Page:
Remember when this was cutting edge?

Of course, most of us will deny such silly philosophies because they aren’t consciously experienced. But, if we look at our behaviors, we may see that Becker was onto something.

Better living through technology

Getting back to Google Reader. Here was an extremely useful service that we never knew we needed until it was invented in 2005. Think on that, some of us are freaking out over a service that is less than a decade old. Yet, we’ve attached ourselves to it as an integral part of our lives. We want so desperately for it to live on.

And we’ve done that with so much of our new technology: email, smart phones, the Internet itself. Each of these things we lived blissfully without until we didn’t. Why should the passing of some of these things cause a crisis? Is it because they disrupt our lives when they die? Or is it because we try to live forever through them, as Becker would state? It’s a question worth pondering.

Eat, drink, and be merry

The impermanence of life is not a new topic. James the Just wrote, “What is life? For you are a mist that appears for a little time and then vanishes.”

And the writer of Ecclesiastes hits the nail on the head of the futility of fighting the inevitability of death through our work: “I have seen everything that is done under the sun, and behold, all is vanity and striving after wind.”

So, where do we go from here? How do we cope with the reality of impermanence? The writer of Ecclesiastes has something to say on this as well.

Eat, drink, and be merry.

“Go, eat your bread with joy, and drink your wine with a merry heart, for God has already approved what you do. Let your garments be white. Let not oil be lacking on your head. Enjoy life with the wife whom you love, all the days of your vain life that he has given you under the sun, because that is your portion in life and in your toil at which you toil under the sun. Whatever your had finds to do, do it with your might, for there is no work or thought or knowledge or wisdom in Sheol, to which you are going.”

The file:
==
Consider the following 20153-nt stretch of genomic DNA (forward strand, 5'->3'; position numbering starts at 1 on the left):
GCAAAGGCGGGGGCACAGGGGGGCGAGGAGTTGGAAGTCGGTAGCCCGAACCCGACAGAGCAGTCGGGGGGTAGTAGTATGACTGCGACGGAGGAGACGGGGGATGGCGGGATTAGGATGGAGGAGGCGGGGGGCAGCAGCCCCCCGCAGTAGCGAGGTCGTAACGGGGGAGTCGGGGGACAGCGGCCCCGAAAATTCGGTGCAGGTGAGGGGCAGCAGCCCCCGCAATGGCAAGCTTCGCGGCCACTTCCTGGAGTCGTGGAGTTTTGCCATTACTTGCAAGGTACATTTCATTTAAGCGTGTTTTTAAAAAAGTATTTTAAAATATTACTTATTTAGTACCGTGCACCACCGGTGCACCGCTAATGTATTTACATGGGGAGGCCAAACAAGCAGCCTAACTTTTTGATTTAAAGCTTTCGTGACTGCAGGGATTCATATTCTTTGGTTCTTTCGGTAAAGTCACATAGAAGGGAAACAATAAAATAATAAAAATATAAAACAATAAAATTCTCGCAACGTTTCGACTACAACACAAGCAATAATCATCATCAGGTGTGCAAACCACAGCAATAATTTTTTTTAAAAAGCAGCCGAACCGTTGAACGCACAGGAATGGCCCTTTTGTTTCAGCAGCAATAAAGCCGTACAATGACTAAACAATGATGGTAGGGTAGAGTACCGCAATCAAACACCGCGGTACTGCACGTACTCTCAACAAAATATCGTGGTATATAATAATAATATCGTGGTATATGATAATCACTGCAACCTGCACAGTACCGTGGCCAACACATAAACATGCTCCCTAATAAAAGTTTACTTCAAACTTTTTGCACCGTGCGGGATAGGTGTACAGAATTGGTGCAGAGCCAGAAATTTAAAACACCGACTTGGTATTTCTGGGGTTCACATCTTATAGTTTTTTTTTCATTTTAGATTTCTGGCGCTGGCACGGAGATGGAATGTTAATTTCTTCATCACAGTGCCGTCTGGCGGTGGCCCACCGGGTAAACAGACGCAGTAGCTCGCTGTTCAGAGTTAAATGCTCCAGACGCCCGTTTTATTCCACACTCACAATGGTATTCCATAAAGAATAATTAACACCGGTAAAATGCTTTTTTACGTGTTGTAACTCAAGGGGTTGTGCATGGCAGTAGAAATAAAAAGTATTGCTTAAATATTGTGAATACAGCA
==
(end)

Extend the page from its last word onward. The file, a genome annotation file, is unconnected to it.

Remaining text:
The meaning of life, as the writer of Ecclesiastes muses, is not found in the things with which we attach ourselves and the work we invest our lives in, but in the experiences that they produce. When we view what we have in life as a gift to be enjoyed for a time, rather than an existential defense against death, we become free to enjoy them while we have them rather than cling to them desperately as they slip through our hands.

Impermanence and death are an ever-present reality. When we accept this reality, rather than fight against it, we are free to enjoy the portion that we are given. We will not have these things in death, so we must enjoy them while we live.

Today, I read all the same feeds I had on Google Reader on Feedly instead. I enjoy it just as much as I did before, with a different technology. Feedly will most likely die someday too, as will I. I can fight this, or I can embrace it.

Love these guys and don’t appreciate them enough.

When I go home today, I’ll see my wife and my kids, and I can choose to let the reality that I will one day die, and the frustrations associated with that reality, spoil my enjoyment of what I do have right now, today, in my life, or I can choose to instead embrace them with joy and a merry heart.

One is vain striving for immortality. The other, an embrace of the gifts I have been given in my mortal life. One leads to frustration. The other to acceptance. I think I’ll choose the latter. Which will you choose?